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Critics slam solar power plant on environmental grounds

The Sun
The Sun

On the face of it, the Ivanpah Solar Electric Generating System, located across five acres of federal land in the Mojave Desert close to the Nevada/California border is the perfect example of green energy. It is a 400 megawatt solar-thermal plant that uses mirrors to concentrate sunlight on boilers located on 459-foot towers, turning water into steam that drives turbines that creates emissions free electricity.

However, according to a February 15, 2014 story in Fox News, environmentalists are slamming the $2.2 billion project because it kills birds. It seems that birds fly over the plant, get hit by the concentrated sunlight, and are barbequed to death.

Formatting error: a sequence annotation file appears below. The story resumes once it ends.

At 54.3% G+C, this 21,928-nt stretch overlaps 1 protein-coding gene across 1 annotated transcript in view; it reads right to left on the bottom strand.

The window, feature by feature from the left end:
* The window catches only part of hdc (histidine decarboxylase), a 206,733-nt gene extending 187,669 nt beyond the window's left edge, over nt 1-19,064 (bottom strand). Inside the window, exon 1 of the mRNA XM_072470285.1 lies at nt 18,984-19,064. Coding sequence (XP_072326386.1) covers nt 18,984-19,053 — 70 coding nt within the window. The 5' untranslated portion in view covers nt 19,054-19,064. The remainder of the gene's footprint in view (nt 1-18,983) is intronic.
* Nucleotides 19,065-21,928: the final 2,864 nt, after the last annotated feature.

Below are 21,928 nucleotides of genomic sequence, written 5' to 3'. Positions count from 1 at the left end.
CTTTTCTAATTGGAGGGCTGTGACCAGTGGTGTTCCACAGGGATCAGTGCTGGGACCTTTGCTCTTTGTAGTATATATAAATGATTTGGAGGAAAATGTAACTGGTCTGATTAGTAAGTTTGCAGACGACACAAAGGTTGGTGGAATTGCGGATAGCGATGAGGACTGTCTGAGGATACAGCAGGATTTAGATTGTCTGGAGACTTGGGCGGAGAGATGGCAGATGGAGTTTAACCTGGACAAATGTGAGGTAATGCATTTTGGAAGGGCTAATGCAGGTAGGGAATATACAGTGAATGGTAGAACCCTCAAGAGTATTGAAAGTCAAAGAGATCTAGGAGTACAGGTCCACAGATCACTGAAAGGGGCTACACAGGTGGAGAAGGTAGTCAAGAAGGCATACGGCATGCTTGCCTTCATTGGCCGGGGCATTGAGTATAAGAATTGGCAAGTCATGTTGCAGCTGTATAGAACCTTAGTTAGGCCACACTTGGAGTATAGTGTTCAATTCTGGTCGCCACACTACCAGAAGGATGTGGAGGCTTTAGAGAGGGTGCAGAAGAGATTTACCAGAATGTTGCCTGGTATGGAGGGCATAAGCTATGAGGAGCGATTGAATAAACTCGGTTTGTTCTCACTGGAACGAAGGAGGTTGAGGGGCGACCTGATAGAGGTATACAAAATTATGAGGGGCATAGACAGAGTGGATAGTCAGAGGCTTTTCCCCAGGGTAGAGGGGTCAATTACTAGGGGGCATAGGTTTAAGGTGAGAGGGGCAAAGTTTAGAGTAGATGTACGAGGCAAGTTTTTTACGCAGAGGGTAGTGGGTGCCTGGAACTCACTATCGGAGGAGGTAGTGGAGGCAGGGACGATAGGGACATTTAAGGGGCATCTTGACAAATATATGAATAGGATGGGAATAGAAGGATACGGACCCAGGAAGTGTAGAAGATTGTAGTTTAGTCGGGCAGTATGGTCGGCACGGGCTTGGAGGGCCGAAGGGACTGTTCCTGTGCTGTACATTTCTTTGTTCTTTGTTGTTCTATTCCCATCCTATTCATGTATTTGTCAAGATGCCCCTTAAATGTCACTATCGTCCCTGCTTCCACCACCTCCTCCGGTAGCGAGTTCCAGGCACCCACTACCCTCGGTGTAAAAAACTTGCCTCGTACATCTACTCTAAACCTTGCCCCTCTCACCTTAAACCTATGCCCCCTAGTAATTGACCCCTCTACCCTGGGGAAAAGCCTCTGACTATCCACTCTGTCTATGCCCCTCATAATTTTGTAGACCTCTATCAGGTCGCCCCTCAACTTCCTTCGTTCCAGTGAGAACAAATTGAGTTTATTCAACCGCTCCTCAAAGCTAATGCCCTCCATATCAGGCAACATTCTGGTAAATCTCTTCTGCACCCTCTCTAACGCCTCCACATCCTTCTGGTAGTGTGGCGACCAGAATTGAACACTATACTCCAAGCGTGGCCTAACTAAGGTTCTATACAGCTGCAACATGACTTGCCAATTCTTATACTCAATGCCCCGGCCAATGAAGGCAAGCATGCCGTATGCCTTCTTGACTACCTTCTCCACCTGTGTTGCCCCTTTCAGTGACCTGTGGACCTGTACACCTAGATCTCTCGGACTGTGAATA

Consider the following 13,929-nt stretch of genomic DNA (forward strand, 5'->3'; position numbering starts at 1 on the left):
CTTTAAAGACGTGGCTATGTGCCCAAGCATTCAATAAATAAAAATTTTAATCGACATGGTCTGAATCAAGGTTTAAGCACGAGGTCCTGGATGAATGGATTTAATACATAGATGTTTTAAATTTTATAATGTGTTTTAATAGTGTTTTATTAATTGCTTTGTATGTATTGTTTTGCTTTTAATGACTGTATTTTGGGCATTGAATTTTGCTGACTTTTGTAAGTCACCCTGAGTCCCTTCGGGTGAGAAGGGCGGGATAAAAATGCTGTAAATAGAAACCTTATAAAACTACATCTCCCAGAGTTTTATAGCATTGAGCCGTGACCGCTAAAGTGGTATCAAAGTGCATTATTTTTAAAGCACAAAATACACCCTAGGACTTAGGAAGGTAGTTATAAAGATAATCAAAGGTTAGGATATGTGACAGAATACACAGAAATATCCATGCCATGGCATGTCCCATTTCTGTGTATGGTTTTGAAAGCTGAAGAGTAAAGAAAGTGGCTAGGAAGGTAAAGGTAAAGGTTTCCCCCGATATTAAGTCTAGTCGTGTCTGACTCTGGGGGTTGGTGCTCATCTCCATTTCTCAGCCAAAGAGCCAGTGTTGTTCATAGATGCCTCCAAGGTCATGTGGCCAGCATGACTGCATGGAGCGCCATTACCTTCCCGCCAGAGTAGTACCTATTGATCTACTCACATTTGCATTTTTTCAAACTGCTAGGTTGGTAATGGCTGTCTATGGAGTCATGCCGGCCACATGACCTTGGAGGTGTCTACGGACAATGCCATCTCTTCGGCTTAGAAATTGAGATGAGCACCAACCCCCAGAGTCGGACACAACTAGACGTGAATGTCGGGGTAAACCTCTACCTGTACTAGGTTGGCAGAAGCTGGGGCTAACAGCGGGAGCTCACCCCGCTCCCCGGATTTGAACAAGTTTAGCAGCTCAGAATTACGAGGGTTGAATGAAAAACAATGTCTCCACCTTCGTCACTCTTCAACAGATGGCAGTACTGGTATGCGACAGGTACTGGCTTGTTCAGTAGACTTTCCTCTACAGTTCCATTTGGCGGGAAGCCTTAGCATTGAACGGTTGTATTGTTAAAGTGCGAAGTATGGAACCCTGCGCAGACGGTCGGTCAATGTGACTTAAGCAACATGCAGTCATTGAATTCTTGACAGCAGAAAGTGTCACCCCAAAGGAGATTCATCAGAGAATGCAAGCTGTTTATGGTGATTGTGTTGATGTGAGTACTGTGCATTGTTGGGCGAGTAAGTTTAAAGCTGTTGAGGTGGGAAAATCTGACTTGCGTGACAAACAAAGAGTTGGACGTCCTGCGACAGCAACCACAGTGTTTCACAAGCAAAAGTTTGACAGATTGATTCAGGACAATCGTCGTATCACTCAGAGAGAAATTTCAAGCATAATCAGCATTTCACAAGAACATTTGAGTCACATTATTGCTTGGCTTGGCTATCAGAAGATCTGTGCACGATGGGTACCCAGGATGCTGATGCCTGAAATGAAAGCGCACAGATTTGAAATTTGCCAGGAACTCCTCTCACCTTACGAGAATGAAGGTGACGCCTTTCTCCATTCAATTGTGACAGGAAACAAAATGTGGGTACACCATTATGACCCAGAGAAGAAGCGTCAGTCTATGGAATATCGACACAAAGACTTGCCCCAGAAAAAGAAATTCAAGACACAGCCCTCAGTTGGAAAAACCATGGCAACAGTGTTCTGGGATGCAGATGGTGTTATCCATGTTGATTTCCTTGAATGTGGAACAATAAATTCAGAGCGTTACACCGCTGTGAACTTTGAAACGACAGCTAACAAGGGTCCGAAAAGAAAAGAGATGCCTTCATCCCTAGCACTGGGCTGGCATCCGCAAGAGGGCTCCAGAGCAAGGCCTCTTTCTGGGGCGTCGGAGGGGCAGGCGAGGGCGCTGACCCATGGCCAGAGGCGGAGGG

Now environmentalists are vowing to fight similar solar projects while the U.S. Fish and Wildlife Service is concerned that they place protected bird species such as golden eagles at risk.

The controversy presents a quandary for environmentalists and other advocates of alternative energy. They favor energy production from alternative sources such as solar and wind (which has also been accused of killing bird species.) And yet they do not favor it because of the environmental effects.

The question therefore arises, is there any form of energy production that does not have some environmental impact that can be objected to?